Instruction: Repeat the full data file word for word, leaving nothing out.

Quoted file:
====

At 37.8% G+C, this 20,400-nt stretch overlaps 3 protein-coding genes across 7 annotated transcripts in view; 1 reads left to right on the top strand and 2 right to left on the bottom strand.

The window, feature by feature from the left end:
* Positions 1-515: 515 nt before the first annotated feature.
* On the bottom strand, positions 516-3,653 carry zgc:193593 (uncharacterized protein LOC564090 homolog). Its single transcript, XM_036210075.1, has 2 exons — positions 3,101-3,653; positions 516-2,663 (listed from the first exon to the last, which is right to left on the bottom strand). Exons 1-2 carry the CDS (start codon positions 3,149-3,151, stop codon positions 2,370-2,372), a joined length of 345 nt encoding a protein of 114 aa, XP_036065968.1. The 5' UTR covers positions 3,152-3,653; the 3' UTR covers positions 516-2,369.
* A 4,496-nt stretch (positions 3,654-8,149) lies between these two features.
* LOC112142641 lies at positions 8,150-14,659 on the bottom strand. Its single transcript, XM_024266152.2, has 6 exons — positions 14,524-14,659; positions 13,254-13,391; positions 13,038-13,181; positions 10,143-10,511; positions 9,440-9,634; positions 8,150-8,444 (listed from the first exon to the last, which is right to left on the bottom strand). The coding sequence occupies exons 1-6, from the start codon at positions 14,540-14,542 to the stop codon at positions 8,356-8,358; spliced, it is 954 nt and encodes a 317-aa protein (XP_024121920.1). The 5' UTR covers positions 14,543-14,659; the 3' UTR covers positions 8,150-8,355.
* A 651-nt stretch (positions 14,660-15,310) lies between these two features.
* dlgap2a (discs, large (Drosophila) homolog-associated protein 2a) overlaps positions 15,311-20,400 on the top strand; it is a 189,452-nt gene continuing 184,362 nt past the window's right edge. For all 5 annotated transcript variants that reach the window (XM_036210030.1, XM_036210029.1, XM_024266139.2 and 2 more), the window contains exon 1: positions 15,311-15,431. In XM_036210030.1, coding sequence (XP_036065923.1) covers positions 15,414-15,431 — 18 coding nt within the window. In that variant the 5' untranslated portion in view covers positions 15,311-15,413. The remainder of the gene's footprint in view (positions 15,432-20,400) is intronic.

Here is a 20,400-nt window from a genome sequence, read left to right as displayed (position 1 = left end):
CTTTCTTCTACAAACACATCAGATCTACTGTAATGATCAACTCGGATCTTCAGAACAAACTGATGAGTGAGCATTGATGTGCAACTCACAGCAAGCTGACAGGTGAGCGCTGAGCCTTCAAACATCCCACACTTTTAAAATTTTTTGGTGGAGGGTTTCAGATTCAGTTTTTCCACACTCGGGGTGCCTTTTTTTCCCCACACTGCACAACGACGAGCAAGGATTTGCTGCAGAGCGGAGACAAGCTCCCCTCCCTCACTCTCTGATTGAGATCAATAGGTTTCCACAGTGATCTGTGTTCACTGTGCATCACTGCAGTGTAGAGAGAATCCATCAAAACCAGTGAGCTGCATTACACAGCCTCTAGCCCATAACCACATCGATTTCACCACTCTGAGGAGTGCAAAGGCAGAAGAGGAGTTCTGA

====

At 37.8% G+C, this 20,400-nt stretch overlaps 3 protein-coding genes across 7 annotated transcripts in view; 1 reads left to right on the top strand and 2 right to left on the bottom strand.

The window, feature by feature from the left end:
* Positions 1-515: 515 nt before the first annotated feature.
* On the bottom strand, positions 516-3,653 carry zgc:193593 (uncharacterized protein LOC564090 homolog). Its single transcript, XM_036210075.1, has 2 exons — positions 3,101-3,653; positions 516-2,663 (listed from the first exon to the last, which is right to left on the bottom strand). Exons 1-2 carry the CDS (start codon positions 3,149-3,151, stop codon positions 2,370-2,372), a joined length of 345 nt encoding a protein of 114 aa, XP_036065968.1. The 5' UTR covers positions 3,152-3,653; the 3' UTR covers positions 516-2,369.
* A 4,496-nt stretch (positions 3,654-8,149) lies between these two features.
* LOC112142641 lies at positions 8,150-14,659 on the bottom strand. Its single transcript, XM_024266152.2, has 6 exons — positions 14,524-14,659; positions 13,254-13,391; positions 13,038-13,181; positions 10,143-10,511; positions 9,440-9,634; positions 8,150-8,444 (listed from the first exon to the last, which is right to left on the bottom strand). The coding sequence occupies exons 1-6, from the start codon at positions 14,540-14,542 to the stop codon at positions 8,356-8,358; spliced, it is 954 nt and encodes a 317-aa protein (XP_024121920.1). The 5' UTR covers positions 14,543-14,659; the 3' UTR covers positions 8,150-8,355.
* A 651-nt stretch (positions 14,660-15,310) lies between these two features.
* dlgap2a (discs, large (Drosophila) homolog-associated protein 2a) overlaps positions 15,311-20,400 on the top strand; it is a 189,452-nt gene continuing 184,362 nt past the window's right edge. For all 5 annotated transcript variants that reach the window (XM_036210030.1, XM_036210029.1, XM_024266139.2 and 2 more), the window contains exon 1: positions 15,311-15,431. In XM_036210030.1, coding sequence (XP_036065923.1) covers positions 15,414-15,431 — 18 coding nt within the window. In that variant the 5' untranslated portion in view covers positions 15,311-15,413. The remainder of the gene's footprint in view (positions 15,432-20,400) is intronic.

Here is a 20,400-nt window from a genome sequence, read left to right as displayed (position 1 = left end):
CTTTCTTCTACAAACACATCAGATCTACTGTAATGATCAACTCGGATCTTCAGAACAAACTGATGAGTGAGCATTGATGTGCAACTCACAGCAAGCTGACAGGTGAGCGCTGAGCCTTCAAACATCCCACACTTTTAAAATTTTTTGGTGGAGGGTTTCAGATTCAGTTTTTCCACACTCGGGGTGCCTTTTTTTCCCCACACTGCACAACGACGAGCAAGGATTTGCTGCAGAGCGGAGACAAGCTCCCCTCCCTCACTCTCTGATTGAGATCAATAGGTTTCCACAGTGATCTGTGTTCACTGTGCATCACTGCAGTGTAGAGAGAATCCATCAAAACCAGTGAGCTGCATTACACAGCCTCTAGCCCATAACCACATCGATTTCACCACTCTGAGGAGTGCAAAGGCAGAAGAGGAGTTCTGA